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Features

Lethal Shootout Artist

Wolski NHL's Most Dangerous Player in Tiebreaker

Friday, 05.08.2009 / 1:09 PM / Features
By Brendan McNicholas
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Lethal Shootout Artist


He is, simply stated, the NHL’s most lethal shootout artist.

Since the league implemented the shootout to decide tied games at the end of overtime, no other player has been more dangerous in the tiebreaker than Colorado’s Wojtek Wolski.

Most Shootout Goals
Single Season, NHL History
G     Player               Team      Season
10   Wojtek Wolski      COL         2008-09
10   Jussi Jokinen       DAL         2005-06
8     Viktor Kozlov       NJ            2005-06
8     Erik Christensen  PIT            2006-07
8     Mikko Koivu         MIN           2006-07
8     Ales Kotalik         BUF/EDM  2008-09

The Avalanche forward is 17-for-26 in shootouts during his career, the highest percentage (65.4%) of any player who has attempted at least 20 shots.  Wolski’s closest challenger, San Jose’s Joe Pavelski (58.3%, 14-of-24), would have to convert each of his next five attempts just to surpass that.

“I’ve been lucky enough to come up with a couple of moves that seem to work,” said Wolski earlier this season. “It’s just something I’ve been practicing for years and years. As a younger guy I did it in the OHL as well for four years. It’s something I’ve had to do for a while now.”

Wolski is coming off a 2008-09 campaign in which he tied the NHL record with 10 shootout goals in just 12 tries. He equaled the mark set by Jussi Jokinen, who went 10-for-13 with Dallas during the first year of the tiebreaker in 2005-06. Wolski ranked first among all skaters this season in both shootout goals and percentage (83.3%).

But shootout success is nothing new to Wolski, as he has converted at least 50% in each of his three NHL seasons.  The 23-year old went 4-for-8 in 2007-08 and 3-for-6 in 2006-07. To put that number in perspective, consider that the average percentage for the entire league this year was 33.7% and in four total seasons is 33.1%. 

“Obviously I practice a lot and I try to ask the goalies for help as much as possible,” he says. “They usually try to give me little tidbits of information about the other goalie and sometimes about the ice conditions.”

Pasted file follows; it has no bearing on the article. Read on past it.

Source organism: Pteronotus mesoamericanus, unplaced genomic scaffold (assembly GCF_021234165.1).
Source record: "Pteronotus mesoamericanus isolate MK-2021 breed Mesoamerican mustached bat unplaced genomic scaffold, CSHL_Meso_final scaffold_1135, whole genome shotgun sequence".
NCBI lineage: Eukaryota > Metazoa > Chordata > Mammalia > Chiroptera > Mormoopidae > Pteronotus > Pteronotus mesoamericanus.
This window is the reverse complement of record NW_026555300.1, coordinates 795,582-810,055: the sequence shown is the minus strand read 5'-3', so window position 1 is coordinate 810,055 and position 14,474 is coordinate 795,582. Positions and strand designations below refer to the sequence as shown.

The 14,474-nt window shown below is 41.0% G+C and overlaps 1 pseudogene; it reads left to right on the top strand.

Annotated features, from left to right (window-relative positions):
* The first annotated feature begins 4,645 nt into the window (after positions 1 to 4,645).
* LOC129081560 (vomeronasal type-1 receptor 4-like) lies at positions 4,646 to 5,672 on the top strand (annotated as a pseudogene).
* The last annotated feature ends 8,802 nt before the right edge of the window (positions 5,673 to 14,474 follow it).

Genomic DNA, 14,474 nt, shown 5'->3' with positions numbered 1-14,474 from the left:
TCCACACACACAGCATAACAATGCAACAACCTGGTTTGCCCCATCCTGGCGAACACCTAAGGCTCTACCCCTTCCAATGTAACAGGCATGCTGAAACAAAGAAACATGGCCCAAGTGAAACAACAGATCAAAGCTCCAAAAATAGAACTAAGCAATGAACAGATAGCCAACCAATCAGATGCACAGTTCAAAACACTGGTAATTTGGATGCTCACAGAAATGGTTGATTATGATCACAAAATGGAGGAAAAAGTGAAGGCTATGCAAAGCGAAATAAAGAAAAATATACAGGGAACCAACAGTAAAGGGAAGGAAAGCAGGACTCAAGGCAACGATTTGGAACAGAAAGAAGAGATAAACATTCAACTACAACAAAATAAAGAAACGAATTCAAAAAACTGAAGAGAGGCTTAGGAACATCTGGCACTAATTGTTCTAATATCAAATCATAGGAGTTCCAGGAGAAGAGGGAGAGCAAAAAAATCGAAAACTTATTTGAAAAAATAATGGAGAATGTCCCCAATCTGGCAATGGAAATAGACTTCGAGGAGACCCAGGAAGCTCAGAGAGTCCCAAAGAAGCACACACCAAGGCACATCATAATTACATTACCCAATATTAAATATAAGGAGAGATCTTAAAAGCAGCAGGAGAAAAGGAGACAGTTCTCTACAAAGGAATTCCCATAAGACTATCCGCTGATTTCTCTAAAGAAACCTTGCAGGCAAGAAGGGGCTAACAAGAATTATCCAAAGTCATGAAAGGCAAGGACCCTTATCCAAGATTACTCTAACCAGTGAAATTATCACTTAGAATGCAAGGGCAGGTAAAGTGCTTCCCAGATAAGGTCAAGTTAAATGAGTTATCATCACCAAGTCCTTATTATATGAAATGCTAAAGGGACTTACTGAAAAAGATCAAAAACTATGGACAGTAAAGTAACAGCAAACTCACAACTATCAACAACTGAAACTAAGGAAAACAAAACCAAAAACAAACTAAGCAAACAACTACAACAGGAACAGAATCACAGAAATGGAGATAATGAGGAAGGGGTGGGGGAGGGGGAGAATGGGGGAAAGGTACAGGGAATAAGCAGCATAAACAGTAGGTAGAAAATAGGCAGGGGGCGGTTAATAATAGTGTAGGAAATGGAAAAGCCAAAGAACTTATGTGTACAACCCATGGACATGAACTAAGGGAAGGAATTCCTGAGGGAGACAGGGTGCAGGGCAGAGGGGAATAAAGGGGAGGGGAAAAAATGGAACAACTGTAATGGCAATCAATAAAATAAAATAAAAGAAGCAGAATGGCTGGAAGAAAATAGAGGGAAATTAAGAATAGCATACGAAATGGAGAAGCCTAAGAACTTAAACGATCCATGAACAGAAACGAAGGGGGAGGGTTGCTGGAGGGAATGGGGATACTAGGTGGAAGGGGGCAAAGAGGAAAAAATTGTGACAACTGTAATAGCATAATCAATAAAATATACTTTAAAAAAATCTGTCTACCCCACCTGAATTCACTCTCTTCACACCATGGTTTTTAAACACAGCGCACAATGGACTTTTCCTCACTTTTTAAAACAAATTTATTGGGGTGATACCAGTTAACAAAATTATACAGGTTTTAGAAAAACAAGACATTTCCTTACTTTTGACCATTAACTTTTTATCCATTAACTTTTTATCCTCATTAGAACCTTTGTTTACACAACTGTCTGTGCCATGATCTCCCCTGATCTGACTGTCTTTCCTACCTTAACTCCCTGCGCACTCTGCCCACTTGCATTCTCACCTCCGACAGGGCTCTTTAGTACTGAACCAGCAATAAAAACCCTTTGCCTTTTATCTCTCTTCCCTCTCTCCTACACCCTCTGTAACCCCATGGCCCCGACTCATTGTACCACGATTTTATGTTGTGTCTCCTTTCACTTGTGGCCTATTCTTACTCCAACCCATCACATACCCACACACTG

Wolski’s individual success has led to team success as well. The Avalanche was just 3-6 in shootouts in 2005-06 but has rebounded to go 21-11 in Wolski’s three full seasons.  Colorado was 9-4 in shootouts this year, the second most wins in the league behind only the New York Rangers (10).

Highest Shootout Percentage, All-Time
minimum 20 attempts
Player                                 G       Att       Pct.
1.  Wojtek Wolski              17       26        65.4
2.  Joe Pavelski                14       24         58.3
3.  Vyacheslav Kozlov      23       40         57.5
4.  Erik Christensen         17       31         54.8
5.  Jussi Jokinen               22      41         53.7

His sheer numbers are impressive enough, but it’s his creativity that is even more impressive. Wolski uses a variety of moves on goaltenders, even coming up with new moves on the fly.

Case in point, the Avalanche’s 2-1 victory over Minnesota on March 12 at Pepsi Center. Wolski, who was Colorado’s first shooter as usual, realized goaltender Niklas Backstrom had probably seen most of his attempts, whether in person or on video. So, just as he was getting ready to skate to center ice, Wolski improvised.

“That’s something I just came up with right before the shootout,” he said after the game.  “I’ve done other moves that I like to do on (Backstrom) before. I’ve scored in Minnesota on the one-hander and once on the pull-back, once here in Denver on the pull-back, so I knew I had to do something new. I was thinking about going back hand but right before the shootout, I just thought of something and it worked.”

Wolski skated in, faked twice and then moved way out to his left, pulling Backstrom far out of position before shooting into a half-empty net. Watch Wolski's goal against Backstrom

“He has his go-to move and when goalies adjust, he’s able to use a number of other moves that are just as effective,” said Avalanche head coach Tony Granato.  “He really is difficult to face.”

It’s that kind of creativity which keeps goaltenders guessing and fans on their feet.

It’s what also makes him the NHL’s most dangerous man when it comes to shootouts.
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